Were it not for this retired stenographer, there would be no Park Circle. Born in London, Ebenezer Howard was the son of a baker. He finished his education at fifteen having acquired the skills of a recorder. Howard applied his trade until wanderlust overcame him and, at twenty one, he immigrated to America. Here, he read Whitman and Emerson and tried his hand as a Nebraska farmer, cultivating a love and understanding of rural life.
Home beckoned, though, and by 1876 he was back in England where he spent the rest of his working life writing down the actions of Parliament. It was this exposure to theories of social reform and governance that informed his vision of the ideal community. The Industrial Revolution had led to uncontrolled urban growth, overcrowding, unhealthy living conditions and nonexistent exposure to the natural environment. Ebenezer had a better idea.
His city would be a round planned, self-contained community surrounded by greenbelts and contain proportionate areas of residences, industry and agriculture. At the center would lay a garden ringed with the civic and cultural complex. Six broad avenues would radiate from the inner circle. A ring of residential area would be followed by another of industry with an expanse of open land for agricultural use enclosing the whole.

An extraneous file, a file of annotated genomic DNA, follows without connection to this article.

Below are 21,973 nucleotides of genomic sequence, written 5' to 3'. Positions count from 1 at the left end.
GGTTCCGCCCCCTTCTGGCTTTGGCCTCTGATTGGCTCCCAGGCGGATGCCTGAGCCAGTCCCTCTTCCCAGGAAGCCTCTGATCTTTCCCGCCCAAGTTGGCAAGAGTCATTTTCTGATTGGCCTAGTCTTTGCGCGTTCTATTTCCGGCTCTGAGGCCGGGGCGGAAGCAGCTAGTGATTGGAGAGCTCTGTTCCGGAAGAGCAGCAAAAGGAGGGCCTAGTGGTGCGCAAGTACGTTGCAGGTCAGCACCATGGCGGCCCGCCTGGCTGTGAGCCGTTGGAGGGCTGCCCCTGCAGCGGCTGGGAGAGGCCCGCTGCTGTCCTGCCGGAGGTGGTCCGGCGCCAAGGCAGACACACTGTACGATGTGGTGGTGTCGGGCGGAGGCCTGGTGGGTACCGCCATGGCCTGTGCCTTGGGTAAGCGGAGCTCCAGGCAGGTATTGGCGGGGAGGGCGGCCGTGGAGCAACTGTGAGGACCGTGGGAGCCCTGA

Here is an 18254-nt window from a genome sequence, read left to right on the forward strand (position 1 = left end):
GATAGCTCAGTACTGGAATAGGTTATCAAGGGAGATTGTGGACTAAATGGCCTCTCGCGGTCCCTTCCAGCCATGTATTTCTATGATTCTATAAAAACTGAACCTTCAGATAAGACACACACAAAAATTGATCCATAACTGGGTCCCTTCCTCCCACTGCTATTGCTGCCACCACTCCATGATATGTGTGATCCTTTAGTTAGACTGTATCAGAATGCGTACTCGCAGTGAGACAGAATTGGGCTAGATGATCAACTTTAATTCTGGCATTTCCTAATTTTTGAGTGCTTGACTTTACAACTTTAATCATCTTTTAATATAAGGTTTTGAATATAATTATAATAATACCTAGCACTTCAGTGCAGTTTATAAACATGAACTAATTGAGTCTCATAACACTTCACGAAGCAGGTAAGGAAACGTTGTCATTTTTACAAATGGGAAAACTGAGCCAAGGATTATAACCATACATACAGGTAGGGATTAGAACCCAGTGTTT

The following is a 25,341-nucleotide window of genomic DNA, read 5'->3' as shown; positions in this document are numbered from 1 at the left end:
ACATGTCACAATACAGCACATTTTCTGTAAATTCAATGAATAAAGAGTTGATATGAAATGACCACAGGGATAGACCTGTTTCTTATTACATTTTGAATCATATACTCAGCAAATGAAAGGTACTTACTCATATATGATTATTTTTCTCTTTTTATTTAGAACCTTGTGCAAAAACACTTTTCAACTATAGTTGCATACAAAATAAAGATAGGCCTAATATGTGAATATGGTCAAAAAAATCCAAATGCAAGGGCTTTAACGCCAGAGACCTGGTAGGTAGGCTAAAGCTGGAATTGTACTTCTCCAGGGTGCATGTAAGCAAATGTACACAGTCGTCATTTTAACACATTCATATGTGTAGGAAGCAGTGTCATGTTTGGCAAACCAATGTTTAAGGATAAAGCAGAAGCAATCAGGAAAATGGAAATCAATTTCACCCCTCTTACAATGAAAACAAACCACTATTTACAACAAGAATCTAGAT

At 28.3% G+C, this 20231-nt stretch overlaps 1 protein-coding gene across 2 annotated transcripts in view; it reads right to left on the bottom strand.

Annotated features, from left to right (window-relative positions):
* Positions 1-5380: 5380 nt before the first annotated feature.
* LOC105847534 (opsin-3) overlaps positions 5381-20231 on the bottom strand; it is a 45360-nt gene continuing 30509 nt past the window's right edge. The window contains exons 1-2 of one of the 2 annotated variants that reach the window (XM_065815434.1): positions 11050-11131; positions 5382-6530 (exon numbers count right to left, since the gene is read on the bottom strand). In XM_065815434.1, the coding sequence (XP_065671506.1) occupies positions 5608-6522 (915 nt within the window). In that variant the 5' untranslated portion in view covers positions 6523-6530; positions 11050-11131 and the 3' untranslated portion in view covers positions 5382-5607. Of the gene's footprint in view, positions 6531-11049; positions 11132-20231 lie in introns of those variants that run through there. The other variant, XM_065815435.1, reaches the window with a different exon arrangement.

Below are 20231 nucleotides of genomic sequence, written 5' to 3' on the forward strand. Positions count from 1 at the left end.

The idealized garden city would house 32,000 people on a site of 6,000 acres. The garden city would be self-sufficient and when it reached full population, another garden city would be developed nearby. Howard envisaged a cluster of several garden cities as satellites of a central city of 58,000 people, linked by road and rail. In 1898, Howard published Tomorrow: A Peaceful Path to Social Reform in which he laid out his vision.
Only fourteen years later, The North Charleston Corporation was formed to develop 5,000 acres between Filbin and Noisette creeks and the Cooper River into an “environment that will draw together both agricultural and urban industrial activities.” At the time, the new city was cutting edge. Today, Park Circle stands as a reminder of Howard’s original vision of residential, commercial, and greenspace all coexisting within a walkable community.